This is a follow-up to my previous post – a top 5 list of events for US power in Asia in 2014.
South Korea had a good year. President Park’s cozying up to Beijing is starting to pay off. China-North Korea relations are frosty, which is important progress. Seoul also got OPCON delayed indefinitely, which is great for Southern security, as well as its defense budget (but not so great for the US). And the UN report on North Korea human rights has gotten a lot of traction – way more than I thought – and looks increasingly likely to show-up China and Russia for what they really are out here – shameless, cold-blooded supporters of the worst regime on earth. The more that point is made in public and Moscow and Beijing suffer the embarrassment costs of that support, the better.
The full post comes after the jump; it was originally written for the Lowy Institute:
The end of the year is a nice time to reflect on big events and try to prioritize them. This is often seen as a fool’s errand. There are so many events, and weighing their causal significance, in real time particularly, seems impossible. Still, assigning causal weight is what we are supposed to do in social science; it is what makes us different from pundits who just assign causality to their favorite arguments. So even if our judgments are poor, we still have to try.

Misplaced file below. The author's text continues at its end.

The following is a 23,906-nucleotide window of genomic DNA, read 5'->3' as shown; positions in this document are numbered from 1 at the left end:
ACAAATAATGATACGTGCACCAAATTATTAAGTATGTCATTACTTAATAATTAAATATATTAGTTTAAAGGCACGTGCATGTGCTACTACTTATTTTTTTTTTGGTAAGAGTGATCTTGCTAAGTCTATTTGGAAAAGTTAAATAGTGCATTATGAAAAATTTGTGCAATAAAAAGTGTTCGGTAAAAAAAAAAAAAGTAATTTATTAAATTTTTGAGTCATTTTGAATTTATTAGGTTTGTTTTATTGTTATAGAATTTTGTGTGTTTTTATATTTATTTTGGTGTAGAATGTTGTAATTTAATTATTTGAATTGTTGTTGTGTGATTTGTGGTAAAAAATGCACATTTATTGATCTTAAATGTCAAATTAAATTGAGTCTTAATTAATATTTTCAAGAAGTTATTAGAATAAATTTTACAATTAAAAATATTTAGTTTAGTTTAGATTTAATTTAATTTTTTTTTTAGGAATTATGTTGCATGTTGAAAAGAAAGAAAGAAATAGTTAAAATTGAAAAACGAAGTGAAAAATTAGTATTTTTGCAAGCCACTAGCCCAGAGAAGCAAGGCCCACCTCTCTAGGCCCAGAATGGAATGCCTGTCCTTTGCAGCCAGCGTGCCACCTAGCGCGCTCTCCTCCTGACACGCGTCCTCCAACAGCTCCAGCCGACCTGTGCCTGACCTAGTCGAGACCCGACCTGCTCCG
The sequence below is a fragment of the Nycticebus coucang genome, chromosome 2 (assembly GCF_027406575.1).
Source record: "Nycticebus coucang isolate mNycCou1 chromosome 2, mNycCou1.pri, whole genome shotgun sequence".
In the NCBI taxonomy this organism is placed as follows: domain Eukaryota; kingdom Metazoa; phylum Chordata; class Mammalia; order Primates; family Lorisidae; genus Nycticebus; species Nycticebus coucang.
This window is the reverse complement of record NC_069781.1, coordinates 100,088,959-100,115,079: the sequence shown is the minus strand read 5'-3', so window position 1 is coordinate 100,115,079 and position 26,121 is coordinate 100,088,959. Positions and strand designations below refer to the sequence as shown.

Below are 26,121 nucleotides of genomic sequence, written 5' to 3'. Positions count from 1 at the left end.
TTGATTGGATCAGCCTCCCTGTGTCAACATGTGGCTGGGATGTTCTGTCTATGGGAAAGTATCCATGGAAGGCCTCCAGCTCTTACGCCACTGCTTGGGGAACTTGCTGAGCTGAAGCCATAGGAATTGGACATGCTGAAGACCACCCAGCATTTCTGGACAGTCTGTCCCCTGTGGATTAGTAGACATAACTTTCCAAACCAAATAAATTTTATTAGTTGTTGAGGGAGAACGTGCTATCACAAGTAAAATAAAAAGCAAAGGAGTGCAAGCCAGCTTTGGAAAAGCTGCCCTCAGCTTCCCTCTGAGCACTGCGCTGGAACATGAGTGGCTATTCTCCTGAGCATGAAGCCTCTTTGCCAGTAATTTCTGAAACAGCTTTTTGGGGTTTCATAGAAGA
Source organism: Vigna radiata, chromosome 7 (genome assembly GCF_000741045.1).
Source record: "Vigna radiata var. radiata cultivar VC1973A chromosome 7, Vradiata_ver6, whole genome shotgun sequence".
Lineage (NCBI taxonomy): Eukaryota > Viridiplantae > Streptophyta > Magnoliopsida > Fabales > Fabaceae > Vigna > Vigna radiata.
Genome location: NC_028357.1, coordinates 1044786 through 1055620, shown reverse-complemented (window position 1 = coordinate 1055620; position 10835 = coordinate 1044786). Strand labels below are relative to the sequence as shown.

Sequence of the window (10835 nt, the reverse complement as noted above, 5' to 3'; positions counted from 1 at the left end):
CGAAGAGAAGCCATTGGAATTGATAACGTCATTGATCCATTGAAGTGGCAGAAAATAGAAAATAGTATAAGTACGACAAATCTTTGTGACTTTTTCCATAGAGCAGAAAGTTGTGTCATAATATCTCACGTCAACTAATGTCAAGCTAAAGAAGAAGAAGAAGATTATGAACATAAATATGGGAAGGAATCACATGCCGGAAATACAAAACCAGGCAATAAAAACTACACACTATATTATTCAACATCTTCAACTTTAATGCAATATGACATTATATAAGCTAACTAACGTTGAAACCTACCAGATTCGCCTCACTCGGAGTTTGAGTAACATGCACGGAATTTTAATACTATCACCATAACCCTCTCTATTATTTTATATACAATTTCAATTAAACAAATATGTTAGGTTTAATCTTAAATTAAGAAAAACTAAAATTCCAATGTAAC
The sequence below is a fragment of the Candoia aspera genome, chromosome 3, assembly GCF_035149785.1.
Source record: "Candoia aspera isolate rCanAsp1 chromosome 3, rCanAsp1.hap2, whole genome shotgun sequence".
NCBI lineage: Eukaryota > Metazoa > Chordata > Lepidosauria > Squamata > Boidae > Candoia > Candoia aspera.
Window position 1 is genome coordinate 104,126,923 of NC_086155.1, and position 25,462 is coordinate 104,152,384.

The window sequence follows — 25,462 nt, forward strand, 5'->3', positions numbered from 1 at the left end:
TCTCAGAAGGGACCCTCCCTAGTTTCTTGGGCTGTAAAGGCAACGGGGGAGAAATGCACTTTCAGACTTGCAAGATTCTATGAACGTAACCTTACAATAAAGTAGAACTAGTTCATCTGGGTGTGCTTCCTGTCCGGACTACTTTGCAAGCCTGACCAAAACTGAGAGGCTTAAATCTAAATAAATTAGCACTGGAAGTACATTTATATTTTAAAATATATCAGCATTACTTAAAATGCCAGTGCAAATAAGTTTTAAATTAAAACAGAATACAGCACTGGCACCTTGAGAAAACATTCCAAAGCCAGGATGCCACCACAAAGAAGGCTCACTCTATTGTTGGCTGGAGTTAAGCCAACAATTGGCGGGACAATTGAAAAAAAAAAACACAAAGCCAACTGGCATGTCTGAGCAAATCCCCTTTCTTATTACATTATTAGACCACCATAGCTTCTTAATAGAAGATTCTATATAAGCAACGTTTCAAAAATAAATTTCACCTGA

What that in mind, here are the top five foreign policy events for Korea (where I live and work) for 2014. The relevant benchmark is security – those events which impact the security of the two Koreas, specifically those which impact their competition and move the debate about North Korean collapse and/or unification. All in all, South Korea had a pretty good year, while North Korea struggled. Indeed, North Korea is now so isolated (points 1 and 5 below), that denuclearization is becoming ever more unlikely: to give up its best deterrence against a hostile region would be folly. Anyway, here’s that list:
1. Improving Xi-Park Relations, and the Mini-Freeze between Beijing and Pyongyang